International Day for South-South Cooperation

Published: September 14, 2020

The United Nations observed The International Day for South-South Cooperation on 12 September 2020. The day is celebrated to recognize the economic, social and political developments that have been made in recent years by regions and countries in the south. It also highlights the efforts made by United Nations in order to work for the technical cooperation among the developing countries.

About 2020 Edition

This year, UN hosted a virtual high-level event in the backdrop of the observance the 75th anniversary of the United Nations. The event reflected the role of international solidarity, while responding to the global COVID-19 crisis.

What is South-South cooperation?

It is a broad framework that collaborate among countries of the South in the domain of political and economic relation, social welfare, cultural ties, environmental and technical developments. With the establishment of the UN technical aid programme by the Economic and Social Council, South-South cooperation began in 1949.  Adoption of  the Buenos Aires Plan of Action (BAPA) In 1978 for promoting and implementing technical cooperation among developing countries. This step was one of the main pillars for the South-South cooperation. Third United Nations Conference on the Least Developed Countries in 2001 also stressed the importance of South-South cooperation. It emphasized on the capacity-building in the areas including health, education, training, environment, science and technology, trade and investment.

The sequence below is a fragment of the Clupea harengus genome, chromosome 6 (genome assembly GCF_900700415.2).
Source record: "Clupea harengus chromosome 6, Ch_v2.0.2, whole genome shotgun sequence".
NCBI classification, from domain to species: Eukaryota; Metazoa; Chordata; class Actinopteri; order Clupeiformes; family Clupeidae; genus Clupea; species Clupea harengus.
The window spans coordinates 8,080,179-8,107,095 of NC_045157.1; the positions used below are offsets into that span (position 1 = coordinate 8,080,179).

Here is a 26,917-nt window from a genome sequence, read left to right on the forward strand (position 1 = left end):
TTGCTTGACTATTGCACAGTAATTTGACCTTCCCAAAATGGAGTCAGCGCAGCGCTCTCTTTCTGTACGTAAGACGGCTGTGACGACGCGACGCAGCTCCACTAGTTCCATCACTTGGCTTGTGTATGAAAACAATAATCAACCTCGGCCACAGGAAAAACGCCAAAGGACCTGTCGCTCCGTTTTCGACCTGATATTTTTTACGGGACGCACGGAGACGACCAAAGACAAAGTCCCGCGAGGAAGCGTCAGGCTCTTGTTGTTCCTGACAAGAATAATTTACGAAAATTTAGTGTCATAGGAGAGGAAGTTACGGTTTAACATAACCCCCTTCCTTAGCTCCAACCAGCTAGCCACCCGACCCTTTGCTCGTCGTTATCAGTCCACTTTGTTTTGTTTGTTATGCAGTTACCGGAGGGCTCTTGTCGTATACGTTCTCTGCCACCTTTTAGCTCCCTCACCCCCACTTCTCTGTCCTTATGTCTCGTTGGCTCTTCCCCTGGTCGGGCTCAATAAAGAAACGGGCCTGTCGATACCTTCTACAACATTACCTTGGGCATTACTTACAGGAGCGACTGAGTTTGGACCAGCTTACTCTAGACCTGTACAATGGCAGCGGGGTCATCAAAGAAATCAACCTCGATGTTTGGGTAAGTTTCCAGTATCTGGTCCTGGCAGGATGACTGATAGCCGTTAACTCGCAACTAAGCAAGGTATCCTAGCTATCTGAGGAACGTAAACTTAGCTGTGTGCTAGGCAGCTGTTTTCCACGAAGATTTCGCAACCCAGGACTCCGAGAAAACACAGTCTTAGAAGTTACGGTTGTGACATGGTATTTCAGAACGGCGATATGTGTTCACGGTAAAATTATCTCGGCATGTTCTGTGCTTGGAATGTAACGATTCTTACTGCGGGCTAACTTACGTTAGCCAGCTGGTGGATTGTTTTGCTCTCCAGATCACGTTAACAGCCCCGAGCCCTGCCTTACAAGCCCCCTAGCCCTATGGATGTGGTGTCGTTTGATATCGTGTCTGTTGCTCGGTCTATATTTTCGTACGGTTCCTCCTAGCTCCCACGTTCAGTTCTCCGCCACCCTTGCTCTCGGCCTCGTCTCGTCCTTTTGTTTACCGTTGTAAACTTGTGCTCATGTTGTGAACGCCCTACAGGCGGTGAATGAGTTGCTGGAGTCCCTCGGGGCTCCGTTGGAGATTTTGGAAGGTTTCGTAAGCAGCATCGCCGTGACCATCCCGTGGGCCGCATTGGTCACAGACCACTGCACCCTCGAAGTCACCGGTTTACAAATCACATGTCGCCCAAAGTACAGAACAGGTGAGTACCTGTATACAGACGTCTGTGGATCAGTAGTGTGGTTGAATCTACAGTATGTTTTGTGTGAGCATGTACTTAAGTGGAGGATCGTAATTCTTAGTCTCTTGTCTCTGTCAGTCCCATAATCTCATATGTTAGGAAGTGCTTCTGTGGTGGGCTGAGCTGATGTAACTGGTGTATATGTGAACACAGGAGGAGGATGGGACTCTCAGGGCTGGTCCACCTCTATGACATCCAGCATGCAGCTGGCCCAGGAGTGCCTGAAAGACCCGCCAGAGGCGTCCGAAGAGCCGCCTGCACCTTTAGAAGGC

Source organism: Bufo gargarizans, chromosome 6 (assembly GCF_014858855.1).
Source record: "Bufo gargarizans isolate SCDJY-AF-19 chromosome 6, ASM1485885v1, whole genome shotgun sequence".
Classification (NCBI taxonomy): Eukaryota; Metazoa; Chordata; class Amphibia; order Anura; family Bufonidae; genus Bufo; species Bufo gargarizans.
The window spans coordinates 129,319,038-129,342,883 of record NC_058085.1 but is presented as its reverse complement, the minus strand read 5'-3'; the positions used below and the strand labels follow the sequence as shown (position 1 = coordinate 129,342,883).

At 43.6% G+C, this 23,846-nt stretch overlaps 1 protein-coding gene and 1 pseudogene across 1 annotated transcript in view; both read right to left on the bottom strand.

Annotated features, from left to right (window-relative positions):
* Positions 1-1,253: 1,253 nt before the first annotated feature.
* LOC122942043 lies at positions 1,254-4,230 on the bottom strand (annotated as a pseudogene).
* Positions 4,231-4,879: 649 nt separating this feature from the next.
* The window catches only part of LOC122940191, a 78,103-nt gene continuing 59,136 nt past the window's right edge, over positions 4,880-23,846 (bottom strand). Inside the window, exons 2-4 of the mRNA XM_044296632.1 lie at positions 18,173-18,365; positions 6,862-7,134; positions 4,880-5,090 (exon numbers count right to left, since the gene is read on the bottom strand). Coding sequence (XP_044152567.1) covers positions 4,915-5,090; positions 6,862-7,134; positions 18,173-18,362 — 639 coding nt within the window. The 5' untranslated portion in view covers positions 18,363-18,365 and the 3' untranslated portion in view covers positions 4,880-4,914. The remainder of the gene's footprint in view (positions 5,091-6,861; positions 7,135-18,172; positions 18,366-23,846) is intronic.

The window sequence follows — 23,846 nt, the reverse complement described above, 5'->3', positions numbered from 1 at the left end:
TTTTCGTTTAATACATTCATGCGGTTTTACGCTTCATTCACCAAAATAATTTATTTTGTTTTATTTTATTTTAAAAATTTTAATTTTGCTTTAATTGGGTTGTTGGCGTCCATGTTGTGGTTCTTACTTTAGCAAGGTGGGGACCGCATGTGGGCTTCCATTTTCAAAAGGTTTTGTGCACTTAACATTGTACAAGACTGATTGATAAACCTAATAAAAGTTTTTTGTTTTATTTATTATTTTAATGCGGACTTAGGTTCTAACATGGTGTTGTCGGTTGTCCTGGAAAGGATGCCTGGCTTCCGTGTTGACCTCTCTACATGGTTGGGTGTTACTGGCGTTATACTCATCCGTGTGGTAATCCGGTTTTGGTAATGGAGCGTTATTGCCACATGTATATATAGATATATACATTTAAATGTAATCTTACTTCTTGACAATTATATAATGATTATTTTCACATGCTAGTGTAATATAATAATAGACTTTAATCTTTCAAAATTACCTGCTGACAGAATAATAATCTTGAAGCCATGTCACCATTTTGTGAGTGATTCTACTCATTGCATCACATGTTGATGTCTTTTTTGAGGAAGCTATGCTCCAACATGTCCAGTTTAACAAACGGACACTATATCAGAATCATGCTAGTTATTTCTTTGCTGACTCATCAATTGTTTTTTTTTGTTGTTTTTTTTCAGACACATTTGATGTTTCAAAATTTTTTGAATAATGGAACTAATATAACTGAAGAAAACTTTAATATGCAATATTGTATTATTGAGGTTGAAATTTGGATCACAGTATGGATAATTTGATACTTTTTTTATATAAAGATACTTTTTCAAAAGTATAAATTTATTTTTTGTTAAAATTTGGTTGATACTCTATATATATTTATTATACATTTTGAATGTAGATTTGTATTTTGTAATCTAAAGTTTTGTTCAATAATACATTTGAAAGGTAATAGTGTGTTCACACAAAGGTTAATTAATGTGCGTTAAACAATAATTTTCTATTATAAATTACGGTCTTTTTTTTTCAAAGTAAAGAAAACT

With the adoption of the 2030 Agenda for Sustainable Development by the UN General Assembly, all these efforts were extended further.

2030 Agenda for sustainable development

United nations had launched the 2030 agenda for sustainable development to bring sustainable development in the mainstream. This is a universal, integrated and trans-formative agenda. It aims to spur actions so as to end poverty and build a more sustainable world in next 15 years. These includes 17 goals and 169 targets out of which some specific targets have to be achieved by 2030. But yes, the Sustainable Development Goals are not legally binding.

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